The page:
Q. Last summer, Nevada banned nonfunctional turf in the Las Vegas area to combat its water shortage. Taking effect in 2027 and taking aim at low-use areas like medians and office parks, the bill will outlaw nearly a third of the city’s existing grass. Will it catch on elsewhere and will eliminating gratuitous grass in drought-prone cities meaningfully impact water conservation?
A. Nevada’s new law remains the only one of its kind. Far more common are turf buyback programs—like those passed this year in Utah and Colorado—that give property owners a rebate or other financial incentive to replace turf grass with native plants, grasses, or other drought-tolerant landscaping. Many cities and water authorities also have robust rebate programs for water-efficient appliances and irrigation.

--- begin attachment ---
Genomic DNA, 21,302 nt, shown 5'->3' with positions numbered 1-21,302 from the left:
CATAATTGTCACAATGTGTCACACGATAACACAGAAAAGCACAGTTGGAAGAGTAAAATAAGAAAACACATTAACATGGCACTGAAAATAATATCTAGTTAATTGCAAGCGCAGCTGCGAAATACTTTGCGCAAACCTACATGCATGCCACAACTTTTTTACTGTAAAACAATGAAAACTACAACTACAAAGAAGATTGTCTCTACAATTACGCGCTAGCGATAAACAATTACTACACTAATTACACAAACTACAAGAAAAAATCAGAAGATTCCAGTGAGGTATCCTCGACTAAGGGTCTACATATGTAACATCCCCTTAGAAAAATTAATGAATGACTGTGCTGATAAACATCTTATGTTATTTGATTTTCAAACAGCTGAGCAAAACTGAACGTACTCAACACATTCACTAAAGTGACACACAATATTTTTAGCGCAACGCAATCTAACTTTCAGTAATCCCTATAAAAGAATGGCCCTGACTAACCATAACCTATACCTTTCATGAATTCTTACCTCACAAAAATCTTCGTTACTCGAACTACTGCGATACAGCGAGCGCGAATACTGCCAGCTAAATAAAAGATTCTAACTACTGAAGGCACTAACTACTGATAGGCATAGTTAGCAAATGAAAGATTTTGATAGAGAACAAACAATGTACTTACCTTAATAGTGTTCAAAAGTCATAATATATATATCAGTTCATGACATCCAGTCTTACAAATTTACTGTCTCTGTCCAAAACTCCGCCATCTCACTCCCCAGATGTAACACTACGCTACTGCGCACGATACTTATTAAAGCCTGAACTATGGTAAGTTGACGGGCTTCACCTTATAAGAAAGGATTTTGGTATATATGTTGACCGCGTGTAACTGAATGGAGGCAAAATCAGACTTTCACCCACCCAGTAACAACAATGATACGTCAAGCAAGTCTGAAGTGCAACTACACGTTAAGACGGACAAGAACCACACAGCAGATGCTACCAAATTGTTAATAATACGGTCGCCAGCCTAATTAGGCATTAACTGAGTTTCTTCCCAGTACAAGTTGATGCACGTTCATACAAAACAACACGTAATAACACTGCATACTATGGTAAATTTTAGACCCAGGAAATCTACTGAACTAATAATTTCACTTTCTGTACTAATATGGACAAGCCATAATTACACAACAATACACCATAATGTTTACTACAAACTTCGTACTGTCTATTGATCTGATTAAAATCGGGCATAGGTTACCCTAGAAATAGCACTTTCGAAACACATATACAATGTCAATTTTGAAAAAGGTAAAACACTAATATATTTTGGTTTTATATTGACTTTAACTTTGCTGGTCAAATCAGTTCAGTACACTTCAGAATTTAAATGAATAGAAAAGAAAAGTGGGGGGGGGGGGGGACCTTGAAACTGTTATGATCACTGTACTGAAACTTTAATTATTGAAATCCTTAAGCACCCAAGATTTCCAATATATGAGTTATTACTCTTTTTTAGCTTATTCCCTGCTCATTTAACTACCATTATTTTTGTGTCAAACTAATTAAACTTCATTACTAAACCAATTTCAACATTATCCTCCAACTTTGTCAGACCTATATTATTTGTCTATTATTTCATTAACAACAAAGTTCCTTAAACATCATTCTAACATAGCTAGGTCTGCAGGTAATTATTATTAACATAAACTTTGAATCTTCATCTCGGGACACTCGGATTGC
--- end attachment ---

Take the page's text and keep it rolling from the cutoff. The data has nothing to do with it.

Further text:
It’s easy for people and legislators to support voluntary initiatives, and I expect they will grow. Bans will have a much harder time—but the potential impact is huge. The Southern Nevada Water Authority estimates that the turf restriction bill will save more than 9 billion gallons of water a year—about 10 percent of the state’s Colorado River allotment.
As climate change continues to reduce the available water supply in the west, we will all be forced to make hard choices about how water is used. Conservation measures like banning nonfunctional turf are low-hanging fruit when compared to drying out agricultural lands or placing a growth moratorium on cities. While it may seem extreme, it’s certainly the less dire option.